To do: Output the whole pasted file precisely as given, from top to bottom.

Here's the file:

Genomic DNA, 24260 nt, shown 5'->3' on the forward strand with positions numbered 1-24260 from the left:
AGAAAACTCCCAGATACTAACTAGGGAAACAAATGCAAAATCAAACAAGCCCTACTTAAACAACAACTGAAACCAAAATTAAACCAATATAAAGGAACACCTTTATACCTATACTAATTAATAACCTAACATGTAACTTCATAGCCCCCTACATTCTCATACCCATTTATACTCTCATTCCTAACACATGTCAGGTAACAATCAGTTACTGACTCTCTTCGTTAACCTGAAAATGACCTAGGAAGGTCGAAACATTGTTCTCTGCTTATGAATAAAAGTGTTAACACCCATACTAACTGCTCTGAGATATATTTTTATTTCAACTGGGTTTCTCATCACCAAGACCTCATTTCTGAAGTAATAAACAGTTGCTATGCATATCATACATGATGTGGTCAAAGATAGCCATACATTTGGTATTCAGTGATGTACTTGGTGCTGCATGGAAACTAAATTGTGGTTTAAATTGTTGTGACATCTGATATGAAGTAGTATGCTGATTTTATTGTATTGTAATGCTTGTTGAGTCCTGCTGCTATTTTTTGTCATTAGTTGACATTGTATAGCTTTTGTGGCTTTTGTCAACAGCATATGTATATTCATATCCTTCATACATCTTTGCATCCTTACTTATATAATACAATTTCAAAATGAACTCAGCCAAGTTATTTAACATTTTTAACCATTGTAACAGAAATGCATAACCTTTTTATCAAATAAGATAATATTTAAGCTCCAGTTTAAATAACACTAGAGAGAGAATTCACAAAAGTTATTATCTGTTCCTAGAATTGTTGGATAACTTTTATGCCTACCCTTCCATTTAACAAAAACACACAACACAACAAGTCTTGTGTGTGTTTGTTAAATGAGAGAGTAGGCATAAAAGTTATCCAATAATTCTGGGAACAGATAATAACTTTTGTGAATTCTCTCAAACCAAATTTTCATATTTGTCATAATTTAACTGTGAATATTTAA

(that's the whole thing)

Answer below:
Genomic DNA, 24260 nt, shown 5'->3' on the forward strand with positions numbered 1-24260 from the left:
AGAAAACTCCCAGATACTAACTAGGGAAACAAATGCAAAATCAAACAAGCCCTACTTAAACAACAACTGAAACCAAAATTAAACCAATATAAAGGAACACCTTTATACCTATACTAATTAATAACCTAACATGTAACTTCATAGCCCCCTACATTCTCATACCCATTTATACTCTCATTCCTAACACATGTCAGGTAACAATCAGTTACTGACTCTCTTCGTTAACCTGAAAATGACCTAGGAAGGTCGAAACATTGTTCTCTGCTTATGAATAAAAGTGTTAACACCCATACTAACTGCTCTGAGATATATTTTTATTTCAACTGGGTTTCTCATCACCAAGACCTCATTTCTGAAGTAATAAACAGTTGCTATGCATATCATACATGATGTGGTCAAAGATAGCCATACATTTGGTATTCAGTGATGTACTTGGTGCTGCATGGAAACTAAATTGTGGTTTAAATTGTTGTGACATCTGATATGAAGTAGTATGCTGATTTTATTGTATTGTAATGCTTGTTGAGTCCTGCTGCTATTTTTTGTCATTAGTTGACATTGTATAGCTTTTGTGGCTTTTGTCAACAGCATATGTATATTCATATCCTTCATACATCTTTGCATCCTTACTTATATAATACAATTTCAAAATGAACTCAGCCAAGTTATTTAACATTTTTAACCATTGTAACAGAAATGCATAACCTTTTTATCAAATAAGATAATATTTAAGCTCCAGTTTAAATAACACTAGAGAGAGAATTCACAAAAGTTATTATCTGTTCCTAGAATTGTTGGATAACTTTTATGCCTACCCTTCCATTTAACAAAAACACACAACACAACAAGTCTTGTGTGTGTTTGTTAAATGAGAGAGTAGGCATAAAAGTTATCCAATAATTCTGGGAACAGATAATAACTTTTGTGAATTCTCTCAAACCAAATTTTCATATTTGTCATAATTTAACTGTGAATATTTAA